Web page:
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Title: O'Donnell, Annie to Phelan, James, 1901
CollectionYour Fondest Annie_Letters from Annie O'Donnel to James P.Phelan [A. O'Donnell]
SenderO'Donnell, Annie
Sender Genderfemale
Sender Occupationchildren's maid
Sender Religionunknown
OriginPittsburgh, Penn., USA
DestinationIndianapolis, Indiana, USA
RecipientPhelan, James
Recipient Gendermale
Doc. No.
Partial Date
Doc. Type
Word Count710
Genrecorrespondence, work, family, Ireland, emigration
TranscriptPittsburgh Pa.
Oct 18th 1901

My dear Jim,
It is almost time that I should answer your letter, I know you will
think me very neglectful for not answering much sooner which I
intended doing, but I assure you I have been quite busy and the
little spare time I get which is usually at night I give to sewing.
Since our folks went to Buffalo and left us with the children, you
know we feel a big responsibility.
You seem to think your letters in the past were not very acceptable,
but that is not so, for I would never have answered them if I
had thought that. It is very hard to please me in letters I do know,
but must say yours are too interesting to leave unanswered even if
it takes me a long time to do so. It is not through lack of thought, for
if I did not care for a person, I would never condescend to put my
thoughts on paper.
Life seems just the same old way here. I have been out just twice
since, had a pretty good time. Everybody seemed glad to see me
back. Spent one Sunday with my sisters who wanted to know all
about the Indiana letter they got for me. We talked a good deal of
you. They live opposite the Union Station where we parted that
day pretty near three years ago. There is a new depot built there
now, yes, one of the finest I have seen in my travels. I have two sisters here, both married long before I dreamt of
leaving home. One, the eldest of our whole family, has two little
girls and a boy and the other has a boy and girl. I was but a mere
child when they left for America. Neither of us knew the other
when we met. I am the baby girl of the family. There is only one
boy younger and he is the real baby although he is about sixteen.
We had in our home originally five girls and two boys, but they are
almost all far apart now. All my sisters being married but one.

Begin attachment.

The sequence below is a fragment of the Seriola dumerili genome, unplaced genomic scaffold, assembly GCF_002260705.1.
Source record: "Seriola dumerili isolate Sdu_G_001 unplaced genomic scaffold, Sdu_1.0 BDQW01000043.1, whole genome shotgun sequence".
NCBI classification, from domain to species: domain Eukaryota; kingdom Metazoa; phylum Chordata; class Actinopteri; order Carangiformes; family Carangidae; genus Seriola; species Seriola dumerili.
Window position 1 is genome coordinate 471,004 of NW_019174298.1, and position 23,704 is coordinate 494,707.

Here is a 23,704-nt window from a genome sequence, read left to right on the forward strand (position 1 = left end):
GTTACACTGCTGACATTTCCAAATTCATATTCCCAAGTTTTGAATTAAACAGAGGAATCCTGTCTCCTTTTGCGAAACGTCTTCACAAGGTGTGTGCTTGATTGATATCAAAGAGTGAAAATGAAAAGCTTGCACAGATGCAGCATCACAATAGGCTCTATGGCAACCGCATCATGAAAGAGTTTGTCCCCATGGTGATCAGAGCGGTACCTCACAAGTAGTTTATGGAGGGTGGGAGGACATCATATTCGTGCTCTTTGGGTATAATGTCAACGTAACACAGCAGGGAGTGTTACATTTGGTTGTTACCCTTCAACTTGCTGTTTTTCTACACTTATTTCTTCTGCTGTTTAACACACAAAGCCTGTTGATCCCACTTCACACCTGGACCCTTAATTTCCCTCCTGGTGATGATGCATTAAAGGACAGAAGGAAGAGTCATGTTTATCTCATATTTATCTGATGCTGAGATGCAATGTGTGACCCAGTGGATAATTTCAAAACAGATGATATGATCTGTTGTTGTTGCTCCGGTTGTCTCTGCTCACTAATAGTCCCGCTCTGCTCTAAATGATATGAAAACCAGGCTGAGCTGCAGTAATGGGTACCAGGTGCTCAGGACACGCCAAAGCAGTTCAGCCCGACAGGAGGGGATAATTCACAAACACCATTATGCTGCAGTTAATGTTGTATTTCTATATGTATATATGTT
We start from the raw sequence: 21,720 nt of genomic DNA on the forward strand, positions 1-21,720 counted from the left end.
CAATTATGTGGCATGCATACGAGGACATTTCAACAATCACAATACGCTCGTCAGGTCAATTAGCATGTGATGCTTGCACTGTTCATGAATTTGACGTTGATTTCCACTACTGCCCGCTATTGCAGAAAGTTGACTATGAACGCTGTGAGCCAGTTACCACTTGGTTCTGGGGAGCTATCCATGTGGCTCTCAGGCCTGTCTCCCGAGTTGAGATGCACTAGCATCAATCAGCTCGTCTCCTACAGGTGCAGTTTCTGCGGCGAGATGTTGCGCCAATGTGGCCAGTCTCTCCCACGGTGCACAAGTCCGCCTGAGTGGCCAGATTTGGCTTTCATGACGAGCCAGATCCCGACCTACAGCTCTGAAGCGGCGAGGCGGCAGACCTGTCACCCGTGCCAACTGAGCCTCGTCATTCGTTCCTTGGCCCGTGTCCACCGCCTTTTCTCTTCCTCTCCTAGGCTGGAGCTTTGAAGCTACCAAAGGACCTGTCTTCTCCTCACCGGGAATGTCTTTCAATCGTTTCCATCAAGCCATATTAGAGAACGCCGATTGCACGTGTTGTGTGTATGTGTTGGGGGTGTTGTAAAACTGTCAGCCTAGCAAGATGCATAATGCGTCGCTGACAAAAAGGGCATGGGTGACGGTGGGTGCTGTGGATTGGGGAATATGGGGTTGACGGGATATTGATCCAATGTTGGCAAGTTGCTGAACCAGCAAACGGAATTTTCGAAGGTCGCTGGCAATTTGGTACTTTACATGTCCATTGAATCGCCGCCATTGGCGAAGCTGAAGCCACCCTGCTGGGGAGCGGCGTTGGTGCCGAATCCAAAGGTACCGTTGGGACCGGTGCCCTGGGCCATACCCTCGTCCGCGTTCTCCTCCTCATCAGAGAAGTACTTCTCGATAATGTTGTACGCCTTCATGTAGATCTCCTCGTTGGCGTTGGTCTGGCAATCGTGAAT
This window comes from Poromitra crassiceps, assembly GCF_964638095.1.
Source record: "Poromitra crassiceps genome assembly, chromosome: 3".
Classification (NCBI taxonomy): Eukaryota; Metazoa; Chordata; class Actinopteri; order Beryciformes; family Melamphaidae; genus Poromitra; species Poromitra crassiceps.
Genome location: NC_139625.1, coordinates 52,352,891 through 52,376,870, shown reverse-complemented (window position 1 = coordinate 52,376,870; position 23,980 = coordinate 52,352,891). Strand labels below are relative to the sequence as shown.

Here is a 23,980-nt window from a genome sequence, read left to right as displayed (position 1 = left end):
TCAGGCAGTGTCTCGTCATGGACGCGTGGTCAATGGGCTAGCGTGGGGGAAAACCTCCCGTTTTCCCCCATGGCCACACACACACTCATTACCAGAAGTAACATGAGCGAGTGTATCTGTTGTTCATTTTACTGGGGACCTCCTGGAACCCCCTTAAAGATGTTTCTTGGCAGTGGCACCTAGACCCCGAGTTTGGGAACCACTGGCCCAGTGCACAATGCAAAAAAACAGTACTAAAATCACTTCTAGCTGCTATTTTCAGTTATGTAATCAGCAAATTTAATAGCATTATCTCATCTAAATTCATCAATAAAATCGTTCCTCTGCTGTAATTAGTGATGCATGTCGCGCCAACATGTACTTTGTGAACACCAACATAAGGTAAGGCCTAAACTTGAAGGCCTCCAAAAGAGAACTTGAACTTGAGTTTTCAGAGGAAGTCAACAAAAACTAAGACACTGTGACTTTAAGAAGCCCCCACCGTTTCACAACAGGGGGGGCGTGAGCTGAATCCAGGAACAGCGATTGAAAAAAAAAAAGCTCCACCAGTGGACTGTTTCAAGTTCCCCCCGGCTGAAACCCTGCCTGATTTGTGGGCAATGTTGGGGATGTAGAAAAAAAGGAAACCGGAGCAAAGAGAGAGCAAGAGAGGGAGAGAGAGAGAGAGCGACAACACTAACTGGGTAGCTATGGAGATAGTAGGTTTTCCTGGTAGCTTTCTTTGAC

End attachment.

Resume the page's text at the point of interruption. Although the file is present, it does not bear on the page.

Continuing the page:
Father and mother still living. I hear from them quite often.
I was born in a little place called Spiddal about twenty miles
from Galway City. My parents always wished me to be a school
teacher, so at the age of thirteen, they sent me to the Convent of the
Presentation (Galway) where I was appointed monitor which
position I held till October of '98. I did not board at the Convent
but simply went there to school, and it is there that those dear
happy days I told you of were spent.
When I left there, I made my debut in this world and not until
I reached Pittsburgh did I know of that selfish deceit etc. that
rule this world. It was then that I missed everything, for I was
thrown entirely on my own resources. And it was there also I chose
my friends (very few), became independent and reserved and have
been so ever since. When I met Ellen, I met with the one I often
wished for. She is dignified and won't associate with everyone,
and she is one of the three in my whole life that won my entire
affection, a thing which is rather difficult to do, but once done is
done forever.
In the winter of '98 I weighed 116 pounds. A year later 127, later
still 1371/2 then came down to 120, but I have grown quite tall since
you saw me, my height being somewhere round 5' 6" or perhaps a
little more.
Well now, Jim, I think I have told you most every little thing of
interest, so you will please excuse me for my mistakes as am in quite a hurry as usual, and hope you will write me very soon. I suppose I
don't need to tell you to remember me to anybody. I get my share of
teasing here about the little print letters from Indianapolis, but I
never mind. I am always glad to get them and do write a long one
very soon.
Will now close with love x.
from Annie